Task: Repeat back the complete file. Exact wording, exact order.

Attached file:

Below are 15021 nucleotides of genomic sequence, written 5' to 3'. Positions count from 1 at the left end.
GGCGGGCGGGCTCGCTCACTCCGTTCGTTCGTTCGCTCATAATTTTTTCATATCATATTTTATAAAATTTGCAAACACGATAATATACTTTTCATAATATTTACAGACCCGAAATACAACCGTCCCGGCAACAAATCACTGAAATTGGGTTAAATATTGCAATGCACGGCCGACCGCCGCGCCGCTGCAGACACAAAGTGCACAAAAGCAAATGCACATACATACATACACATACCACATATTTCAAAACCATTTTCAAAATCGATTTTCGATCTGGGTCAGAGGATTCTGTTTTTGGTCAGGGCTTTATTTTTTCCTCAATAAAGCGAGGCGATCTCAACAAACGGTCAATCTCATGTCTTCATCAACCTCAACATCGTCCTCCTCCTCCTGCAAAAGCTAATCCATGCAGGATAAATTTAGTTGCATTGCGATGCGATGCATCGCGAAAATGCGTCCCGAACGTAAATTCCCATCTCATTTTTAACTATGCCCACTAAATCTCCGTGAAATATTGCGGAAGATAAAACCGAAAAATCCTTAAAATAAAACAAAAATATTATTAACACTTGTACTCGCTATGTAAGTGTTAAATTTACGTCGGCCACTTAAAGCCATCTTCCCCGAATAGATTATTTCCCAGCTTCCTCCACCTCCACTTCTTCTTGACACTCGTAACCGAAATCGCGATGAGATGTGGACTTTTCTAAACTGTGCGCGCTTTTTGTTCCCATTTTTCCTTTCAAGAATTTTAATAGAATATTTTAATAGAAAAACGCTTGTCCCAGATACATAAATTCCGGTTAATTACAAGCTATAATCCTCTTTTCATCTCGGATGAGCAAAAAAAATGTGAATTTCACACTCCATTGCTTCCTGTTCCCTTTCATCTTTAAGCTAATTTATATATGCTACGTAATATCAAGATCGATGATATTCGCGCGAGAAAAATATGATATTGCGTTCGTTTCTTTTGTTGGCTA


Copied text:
Below are 15021 nucleotides of genomic sequence, written 5' to 3'. Positions count from 1 at the left end.
GGCGGGCGGGCTCGCTCACTCCGTTCGTTCGTTCGCTCATAATTTTTTCATATCATATTTTATAAAATTTGCAAACACGATAATATACTTTTCATAATATTTACAGACCCGAAATACAACCGTCCCGGCAACAAATCACTGAAATTGGGTTAAATATTGCAATGCACGGCCGACCGCCGCGCCGCTGCAGACACAAAGTGCACAAAAGCAAATGCACATACATACATACACATACCACATATTTCAAAACCATTTTCAAAATCGATTTTCGATCTGGGTCAGAGGATTCTGTTTTTGGTCAGGGCTTTATTTTTTCCTCAATAAAGCGAGGCGATCTCAACAAACGGTCAATCTCATGTCTTCATCAACCTCAACATCGTCCTCCTCCTCCTGCAAAAGCTAATCCATGCAGGATAAATTTAGTTGCATTGCGATGCGATGCATCGCGAAAATGCGTCCCGAACGTAAATTCCCATCTCATTTTTAACTATGCCCACTAAATCTCCGTGAAATATTGCGGAAGATAAAACCGAAAAATCCTTAAAATAAAACAAAAATATTATTAACACTTGTACTCGCTATGTAAGTGTTAAATTTACGTCGGCCACTTAAAGCCATCTTCCCCGAATAGATTATTTCCCAGCTTCCTCCACCTCCACTTCTTCTTGACACTCGTAACCGAAATCGCGATGAGATGTGGACTTTTCTAAACTGTGCGCGCTTTTTGTTCCCATTTTTCCTTTCAAGAATTTTAATAGAATATTTTAATAGAAAAACGCTTGTCCCAGATACATAAATTCCGGTTAATTACAAGCTATAATCCTCTTTTCATCTCGGATGAGCAAAAAAAATGTGAATTTCACACTCCATTGCTTCCTGTTCCCTTTCATCTTTAAGCTAATTTATATATGCTACGTAATATCAAGATCGATGATATTCGCGCGAGAAAAATATGATATTGCGTTCGTTTCTTTTGTTGGCTA